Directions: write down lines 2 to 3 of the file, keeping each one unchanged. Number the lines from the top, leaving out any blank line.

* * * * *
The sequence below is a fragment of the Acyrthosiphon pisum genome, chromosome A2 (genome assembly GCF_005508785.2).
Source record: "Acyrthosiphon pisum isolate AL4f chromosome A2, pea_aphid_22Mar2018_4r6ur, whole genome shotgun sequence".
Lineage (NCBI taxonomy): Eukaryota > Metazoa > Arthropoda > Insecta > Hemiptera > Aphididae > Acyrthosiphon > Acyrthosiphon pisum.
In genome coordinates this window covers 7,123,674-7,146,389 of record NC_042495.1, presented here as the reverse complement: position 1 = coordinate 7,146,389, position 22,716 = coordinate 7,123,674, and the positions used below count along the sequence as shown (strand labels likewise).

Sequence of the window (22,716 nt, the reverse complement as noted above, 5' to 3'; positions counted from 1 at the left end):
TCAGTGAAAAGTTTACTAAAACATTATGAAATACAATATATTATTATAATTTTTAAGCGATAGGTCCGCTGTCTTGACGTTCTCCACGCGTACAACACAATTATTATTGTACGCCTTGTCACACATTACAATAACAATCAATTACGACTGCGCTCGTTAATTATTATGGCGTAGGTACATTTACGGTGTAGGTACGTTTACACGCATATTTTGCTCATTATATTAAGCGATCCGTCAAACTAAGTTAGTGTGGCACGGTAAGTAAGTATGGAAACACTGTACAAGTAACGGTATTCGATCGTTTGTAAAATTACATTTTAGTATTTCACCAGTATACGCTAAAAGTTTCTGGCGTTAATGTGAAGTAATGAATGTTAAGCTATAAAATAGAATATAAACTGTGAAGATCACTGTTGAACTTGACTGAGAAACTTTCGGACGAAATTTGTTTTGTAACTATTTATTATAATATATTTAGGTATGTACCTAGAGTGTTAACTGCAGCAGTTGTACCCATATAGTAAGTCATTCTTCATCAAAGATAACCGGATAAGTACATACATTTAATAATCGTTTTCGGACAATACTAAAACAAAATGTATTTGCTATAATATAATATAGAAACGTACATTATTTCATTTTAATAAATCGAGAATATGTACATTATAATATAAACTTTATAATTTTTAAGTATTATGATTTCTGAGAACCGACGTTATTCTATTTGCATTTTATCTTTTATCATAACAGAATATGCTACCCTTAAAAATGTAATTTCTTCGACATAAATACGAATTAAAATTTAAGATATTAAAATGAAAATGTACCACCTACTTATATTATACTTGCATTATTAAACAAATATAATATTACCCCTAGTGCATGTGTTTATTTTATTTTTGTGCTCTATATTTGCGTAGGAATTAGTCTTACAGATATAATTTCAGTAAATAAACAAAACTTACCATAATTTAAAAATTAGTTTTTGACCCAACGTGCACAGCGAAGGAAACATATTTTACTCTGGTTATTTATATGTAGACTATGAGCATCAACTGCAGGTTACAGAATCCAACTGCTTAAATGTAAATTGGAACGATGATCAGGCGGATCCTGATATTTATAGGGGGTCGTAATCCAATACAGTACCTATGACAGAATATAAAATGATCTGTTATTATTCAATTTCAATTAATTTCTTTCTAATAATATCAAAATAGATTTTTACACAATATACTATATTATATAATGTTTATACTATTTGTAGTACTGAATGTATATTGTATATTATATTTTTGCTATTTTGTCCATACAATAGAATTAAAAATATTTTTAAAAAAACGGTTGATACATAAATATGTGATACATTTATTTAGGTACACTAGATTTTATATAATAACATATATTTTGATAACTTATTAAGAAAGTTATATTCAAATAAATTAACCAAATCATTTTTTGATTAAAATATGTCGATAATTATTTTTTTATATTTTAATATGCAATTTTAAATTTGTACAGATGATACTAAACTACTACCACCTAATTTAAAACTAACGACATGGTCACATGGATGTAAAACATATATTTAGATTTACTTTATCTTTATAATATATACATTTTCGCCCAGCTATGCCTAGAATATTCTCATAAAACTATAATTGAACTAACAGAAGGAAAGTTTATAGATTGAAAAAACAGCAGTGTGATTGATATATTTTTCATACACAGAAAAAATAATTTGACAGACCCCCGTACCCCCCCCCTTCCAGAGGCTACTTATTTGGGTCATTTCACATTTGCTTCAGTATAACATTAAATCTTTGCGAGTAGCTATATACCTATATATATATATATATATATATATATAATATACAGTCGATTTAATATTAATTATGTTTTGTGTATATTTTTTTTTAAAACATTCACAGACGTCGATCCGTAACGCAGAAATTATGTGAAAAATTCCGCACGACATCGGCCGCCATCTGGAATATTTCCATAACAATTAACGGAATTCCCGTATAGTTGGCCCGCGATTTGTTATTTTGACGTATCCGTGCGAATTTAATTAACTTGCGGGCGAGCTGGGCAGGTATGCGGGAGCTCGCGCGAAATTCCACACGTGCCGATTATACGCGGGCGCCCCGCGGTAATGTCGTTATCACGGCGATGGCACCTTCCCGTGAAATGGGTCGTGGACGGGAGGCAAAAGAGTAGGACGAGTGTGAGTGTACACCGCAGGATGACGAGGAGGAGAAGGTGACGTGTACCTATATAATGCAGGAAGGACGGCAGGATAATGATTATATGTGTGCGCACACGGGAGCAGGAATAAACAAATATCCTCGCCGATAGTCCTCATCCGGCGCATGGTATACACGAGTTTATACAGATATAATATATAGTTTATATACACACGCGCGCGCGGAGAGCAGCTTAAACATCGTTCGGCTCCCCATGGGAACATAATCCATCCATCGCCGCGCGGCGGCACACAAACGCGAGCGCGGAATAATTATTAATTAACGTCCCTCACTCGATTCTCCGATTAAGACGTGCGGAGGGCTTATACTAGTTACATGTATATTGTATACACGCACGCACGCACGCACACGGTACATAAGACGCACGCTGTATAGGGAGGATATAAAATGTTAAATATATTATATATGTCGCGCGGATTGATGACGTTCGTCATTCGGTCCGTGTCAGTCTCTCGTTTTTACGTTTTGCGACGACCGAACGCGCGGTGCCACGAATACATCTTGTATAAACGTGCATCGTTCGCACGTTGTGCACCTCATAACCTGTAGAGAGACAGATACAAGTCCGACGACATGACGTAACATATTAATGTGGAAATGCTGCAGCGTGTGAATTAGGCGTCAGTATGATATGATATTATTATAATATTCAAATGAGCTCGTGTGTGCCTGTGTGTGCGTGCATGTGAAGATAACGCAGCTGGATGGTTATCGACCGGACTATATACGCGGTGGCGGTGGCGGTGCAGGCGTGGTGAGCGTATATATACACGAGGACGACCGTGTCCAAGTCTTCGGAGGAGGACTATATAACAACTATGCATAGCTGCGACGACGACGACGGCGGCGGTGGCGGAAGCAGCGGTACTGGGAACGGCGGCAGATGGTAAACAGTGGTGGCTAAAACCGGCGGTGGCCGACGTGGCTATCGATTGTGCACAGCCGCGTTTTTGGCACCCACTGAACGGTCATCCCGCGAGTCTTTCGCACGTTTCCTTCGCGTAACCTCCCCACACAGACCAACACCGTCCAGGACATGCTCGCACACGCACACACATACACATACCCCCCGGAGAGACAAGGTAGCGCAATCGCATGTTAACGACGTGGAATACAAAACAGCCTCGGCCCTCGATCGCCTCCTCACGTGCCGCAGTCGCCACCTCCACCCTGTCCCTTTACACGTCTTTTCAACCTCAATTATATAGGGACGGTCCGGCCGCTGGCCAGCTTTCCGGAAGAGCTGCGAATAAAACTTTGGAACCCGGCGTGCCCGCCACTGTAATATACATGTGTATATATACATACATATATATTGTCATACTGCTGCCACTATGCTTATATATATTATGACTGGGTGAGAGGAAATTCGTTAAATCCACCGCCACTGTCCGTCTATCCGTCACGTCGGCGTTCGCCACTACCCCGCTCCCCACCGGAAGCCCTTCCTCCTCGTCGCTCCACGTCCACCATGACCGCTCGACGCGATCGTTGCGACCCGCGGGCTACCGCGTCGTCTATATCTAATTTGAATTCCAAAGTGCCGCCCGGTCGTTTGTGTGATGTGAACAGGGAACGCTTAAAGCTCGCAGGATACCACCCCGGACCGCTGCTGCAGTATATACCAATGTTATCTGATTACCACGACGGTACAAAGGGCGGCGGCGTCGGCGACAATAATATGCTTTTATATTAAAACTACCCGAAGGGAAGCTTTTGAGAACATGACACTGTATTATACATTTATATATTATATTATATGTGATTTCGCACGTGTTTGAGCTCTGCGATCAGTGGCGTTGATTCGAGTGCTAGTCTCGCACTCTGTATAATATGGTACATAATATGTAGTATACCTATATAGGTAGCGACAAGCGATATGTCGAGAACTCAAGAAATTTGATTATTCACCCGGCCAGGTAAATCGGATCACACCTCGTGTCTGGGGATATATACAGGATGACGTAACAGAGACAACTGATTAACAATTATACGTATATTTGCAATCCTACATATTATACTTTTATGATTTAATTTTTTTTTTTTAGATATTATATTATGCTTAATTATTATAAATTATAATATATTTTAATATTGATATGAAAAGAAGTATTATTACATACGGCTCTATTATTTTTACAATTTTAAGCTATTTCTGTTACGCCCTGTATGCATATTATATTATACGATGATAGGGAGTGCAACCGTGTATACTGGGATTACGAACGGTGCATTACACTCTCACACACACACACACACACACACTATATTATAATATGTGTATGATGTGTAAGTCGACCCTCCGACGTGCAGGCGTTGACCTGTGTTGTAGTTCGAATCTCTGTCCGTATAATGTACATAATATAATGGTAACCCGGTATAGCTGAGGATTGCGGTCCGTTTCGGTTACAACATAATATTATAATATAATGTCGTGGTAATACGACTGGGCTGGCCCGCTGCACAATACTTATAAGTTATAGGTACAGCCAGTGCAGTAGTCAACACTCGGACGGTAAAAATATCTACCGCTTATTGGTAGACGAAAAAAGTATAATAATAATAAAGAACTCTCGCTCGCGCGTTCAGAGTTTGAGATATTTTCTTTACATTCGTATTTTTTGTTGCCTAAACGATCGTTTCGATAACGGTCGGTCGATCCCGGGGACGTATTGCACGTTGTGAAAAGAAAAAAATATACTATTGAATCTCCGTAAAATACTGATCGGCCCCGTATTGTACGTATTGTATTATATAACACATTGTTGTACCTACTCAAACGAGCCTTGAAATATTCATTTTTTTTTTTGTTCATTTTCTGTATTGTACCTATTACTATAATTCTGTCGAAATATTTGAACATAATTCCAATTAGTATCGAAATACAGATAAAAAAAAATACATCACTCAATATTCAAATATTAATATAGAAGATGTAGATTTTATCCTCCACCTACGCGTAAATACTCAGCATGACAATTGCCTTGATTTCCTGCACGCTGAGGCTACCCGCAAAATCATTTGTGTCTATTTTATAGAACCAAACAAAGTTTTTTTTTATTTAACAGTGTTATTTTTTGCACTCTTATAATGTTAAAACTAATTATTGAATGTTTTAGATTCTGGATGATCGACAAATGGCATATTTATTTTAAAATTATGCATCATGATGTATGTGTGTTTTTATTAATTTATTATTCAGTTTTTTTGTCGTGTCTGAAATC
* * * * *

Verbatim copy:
Source record: "Acyrthosiphon pisum isolate AL4f chromosome A2, pea_aphid_22Mar2018_4r6ur, whole genome shotgun sequence".
Lineage (NCBI taxonomy): Eukaryota > Metazoa > Arthropoda > Insecta > Hemiptera > Aphididae > Acyrthosiphon > Acyrthosiphon pisum.